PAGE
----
SAN ANTONIO – A few hours before Bexar County filed suit against several pharmaceutical manufacturers and distributors, Becky Savage reported her own encounter with the opioid epidemic.
For nearly three years, the Indiana mother has been dealing with the loss of her 19-year-old and 18-year-old son Nick and Jack Savage.
Savage said the boys drank at a graduation ceremony in June 2015 when someone offered prescription pills.
"The next morning I found both insensible, and both had died as overdose while sleeping," Savage said.
Related: Bexar County Sues Several Opioid Manufacturers for Alleged Contribution to the Opioid Epidemic
While Bexar County is trying to fight drug companies in court because they have "an epidemic of opioid dependence in Causing and contributing to Bexar County, "families across the country are conducting their personal battles against the epidemic.
"To say that our two older sons died of an overdose is something we never thought we would ever say," Savage said. "It's devastating, it's still, it's still something I think about every second of every day."
In 2015, 124 people died of opioid overdoses in Bexar County.
The loss of her sons led Savage to create the 525 Foundation in her memory.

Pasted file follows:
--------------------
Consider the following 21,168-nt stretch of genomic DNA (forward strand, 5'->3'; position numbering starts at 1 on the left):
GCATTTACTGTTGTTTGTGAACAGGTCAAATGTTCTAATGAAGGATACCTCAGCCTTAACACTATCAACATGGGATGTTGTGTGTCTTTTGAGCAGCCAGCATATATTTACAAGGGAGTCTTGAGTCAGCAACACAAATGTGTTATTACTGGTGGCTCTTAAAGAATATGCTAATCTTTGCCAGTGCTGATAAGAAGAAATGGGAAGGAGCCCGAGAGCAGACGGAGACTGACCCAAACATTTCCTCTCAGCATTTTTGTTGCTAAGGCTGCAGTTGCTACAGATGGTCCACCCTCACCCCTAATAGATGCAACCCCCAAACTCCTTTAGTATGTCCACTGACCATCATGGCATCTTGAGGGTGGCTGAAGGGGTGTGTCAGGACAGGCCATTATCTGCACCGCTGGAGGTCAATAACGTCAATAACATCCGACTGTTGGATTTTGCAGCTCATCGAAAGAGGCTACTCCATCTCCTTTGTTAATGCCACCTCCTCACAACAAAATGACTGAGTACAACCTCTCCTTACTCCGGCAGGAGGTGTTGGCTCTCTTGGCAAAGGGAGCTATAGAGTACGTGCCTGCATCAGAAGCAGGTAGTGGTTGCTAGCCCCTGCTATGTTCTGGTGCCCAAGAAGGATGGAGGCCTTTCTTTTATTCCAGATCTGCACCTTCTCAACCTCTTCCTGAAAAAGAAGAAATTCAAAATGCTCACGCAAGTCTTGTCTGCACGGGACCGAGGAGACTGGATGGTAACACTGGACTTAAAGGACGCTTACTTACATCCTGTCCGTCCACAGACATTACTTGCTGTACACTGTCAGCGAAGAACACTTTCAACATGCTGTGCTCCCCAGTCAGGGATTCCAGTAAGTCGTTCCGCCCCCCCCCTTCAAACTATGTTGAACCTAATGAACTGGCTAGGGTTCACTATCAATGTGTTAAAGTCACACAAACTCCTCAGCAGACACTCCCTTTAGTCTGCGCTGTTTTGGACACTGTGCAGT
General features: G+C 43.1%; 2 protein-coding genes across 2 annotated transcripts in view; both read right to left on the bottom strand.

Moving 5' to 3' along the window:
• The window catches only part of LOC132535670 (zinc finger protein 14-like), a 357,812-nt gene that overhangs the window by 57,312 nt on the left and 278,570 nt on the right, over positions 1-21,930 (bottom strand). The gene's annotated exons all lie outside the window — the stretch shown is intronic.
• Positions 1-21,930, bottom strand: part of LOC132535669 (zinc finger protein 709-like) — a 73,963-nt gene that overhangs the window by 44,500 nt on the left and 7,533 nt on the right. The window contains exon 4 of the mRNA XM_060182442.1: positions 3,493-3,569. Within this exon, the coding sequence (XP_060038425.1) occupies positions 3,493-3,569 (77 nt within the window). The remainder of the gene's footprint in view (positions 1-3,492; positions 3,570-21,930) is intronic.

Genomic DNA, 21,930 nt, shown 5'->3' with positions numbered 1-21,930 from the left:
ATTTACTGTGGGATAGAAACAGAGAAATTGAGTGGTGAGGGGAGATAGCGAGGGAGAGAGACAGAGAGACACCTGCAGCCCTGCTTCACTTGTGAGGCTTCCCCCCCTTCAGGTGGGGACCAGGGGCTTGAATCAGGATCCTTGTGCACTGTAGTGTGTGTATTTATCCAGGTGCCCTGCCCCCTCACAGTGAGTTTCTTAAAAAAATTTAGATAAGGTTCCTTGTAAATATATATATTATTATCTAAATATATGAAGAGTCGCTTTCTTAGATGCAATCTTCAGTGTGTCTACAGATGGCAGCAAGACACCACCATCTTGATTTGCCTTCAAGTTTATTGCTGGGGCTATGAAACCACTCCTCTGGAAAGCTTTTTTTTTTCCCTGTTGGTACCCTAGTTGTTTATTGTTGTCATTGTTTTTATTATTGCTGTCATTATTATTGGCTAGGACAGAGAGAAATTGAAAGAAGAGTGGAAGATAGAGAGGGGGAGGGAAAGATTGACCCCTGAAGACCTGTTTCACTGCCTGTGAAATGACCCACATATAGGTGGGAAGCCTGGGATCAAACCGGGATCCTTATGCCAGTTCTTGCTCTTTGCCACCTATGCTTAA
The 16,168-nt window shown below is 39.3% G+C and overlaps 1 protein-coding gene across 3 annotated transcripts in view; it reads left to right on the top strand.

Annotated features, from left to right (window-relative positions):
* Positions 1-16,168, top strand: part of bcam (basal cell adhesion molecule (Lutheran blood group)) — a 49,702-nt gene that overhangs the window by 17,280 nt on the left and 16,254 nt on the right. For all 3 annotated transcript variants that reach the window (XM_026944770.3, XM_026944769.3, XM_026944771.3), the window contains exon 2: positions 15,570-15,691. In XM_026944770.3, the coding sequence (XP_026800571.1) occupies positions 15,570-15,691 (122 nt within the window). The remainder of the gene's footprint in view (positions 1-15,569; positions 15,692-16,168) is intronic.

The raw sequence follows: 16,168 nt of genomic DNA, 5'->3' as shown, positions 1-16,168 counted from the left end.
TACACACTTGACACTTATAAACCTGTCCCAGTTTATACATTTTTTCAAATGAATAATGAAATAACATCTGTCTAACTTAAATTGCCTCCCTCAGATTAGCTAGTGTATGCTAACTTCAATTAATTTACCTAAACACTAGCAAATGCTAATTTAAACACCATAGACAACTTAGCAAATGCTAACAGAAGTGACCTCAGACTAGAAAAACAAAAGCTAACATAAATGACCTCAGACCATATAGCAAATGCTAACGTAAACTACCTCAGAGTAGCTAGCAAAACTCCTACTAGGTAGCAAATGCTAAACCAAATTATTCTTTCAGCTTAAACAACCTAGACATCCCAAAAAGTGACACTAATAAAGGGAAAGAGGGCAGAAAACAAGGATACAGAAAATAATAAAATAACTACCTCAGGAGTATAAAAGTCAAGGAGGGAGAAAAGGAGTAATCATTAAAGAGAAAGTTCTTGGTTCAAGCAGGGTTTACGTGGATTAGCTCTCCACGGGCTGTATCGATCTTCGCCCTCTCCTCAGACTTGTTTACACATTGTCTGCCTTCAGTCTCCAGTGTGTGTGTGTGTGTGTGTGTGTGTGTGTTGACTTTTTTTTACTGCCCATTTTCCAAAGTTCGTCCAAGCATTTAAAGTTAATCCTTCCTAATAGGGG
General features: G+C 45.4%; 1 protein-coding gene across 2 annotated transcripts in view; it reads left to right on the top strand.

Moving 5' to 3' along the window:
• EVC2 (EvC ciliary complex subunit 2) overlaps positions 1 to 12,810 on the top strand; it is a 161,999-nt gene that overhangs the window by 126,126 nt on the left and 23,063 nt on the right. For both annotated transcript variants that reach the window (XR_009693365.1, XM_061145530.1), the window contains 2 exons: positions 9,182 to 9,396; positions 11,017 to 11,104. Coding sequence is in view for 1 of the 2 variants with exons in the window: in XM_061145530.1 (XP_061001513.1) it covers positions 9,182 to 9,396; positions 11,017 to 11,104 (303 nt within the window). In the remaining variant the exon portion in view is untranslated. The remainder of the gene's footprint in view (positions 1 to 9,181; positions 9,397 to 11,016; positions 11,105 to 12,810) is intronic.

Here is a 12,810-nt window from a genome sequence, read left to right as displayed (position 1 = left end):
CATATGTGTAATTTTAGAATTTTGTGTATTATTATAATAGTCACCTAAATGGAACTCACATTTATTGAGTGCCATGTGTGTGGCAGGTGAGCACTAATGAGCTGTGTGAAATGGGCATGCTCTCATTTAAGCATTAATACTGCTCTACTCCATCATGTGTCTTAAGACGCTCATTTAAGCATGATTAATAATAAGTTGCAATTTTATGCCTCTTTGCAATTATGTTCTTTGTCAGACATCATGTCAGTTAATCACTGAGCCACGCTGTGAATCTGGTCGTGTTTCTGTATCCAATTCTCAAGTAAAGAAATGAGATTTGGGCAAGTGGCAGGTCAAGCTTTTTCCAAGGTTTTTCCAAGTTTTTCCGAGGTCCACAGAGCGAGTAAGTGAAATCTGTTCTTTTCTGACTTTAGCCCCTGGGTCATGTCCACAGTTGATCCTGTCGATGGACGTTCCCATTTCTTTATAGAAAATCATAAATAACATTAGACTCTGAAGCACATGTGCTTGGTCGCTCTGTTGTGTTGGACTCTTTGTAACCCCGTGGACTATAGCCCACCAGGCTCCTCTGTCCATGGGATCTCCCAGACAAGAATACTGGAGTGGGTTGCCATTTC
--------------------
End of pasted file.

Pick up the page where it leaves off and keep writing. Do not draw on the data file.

Savage was in San Antonio on Wednesday to speak at the Hope Rises Behavioral Health Conference at the Laurel Ridge Treatment Center.
She is determined not to end the story of her boys with the overdose.
"I will talk about prevention, awareness and education and use their story to change the course of other people's lives," said Savage.
Savage said she had not given much thought to the lawsuit of Bexar County, but said that all parties should be investigated for possible grievances.
"Obviously, if there was a malicious intent somewhere, then hopefully justice will prevail," Savage said. "If not, then it's hopefully a learning experience for the people, and if anything, it will bring attention to the problem, right?"
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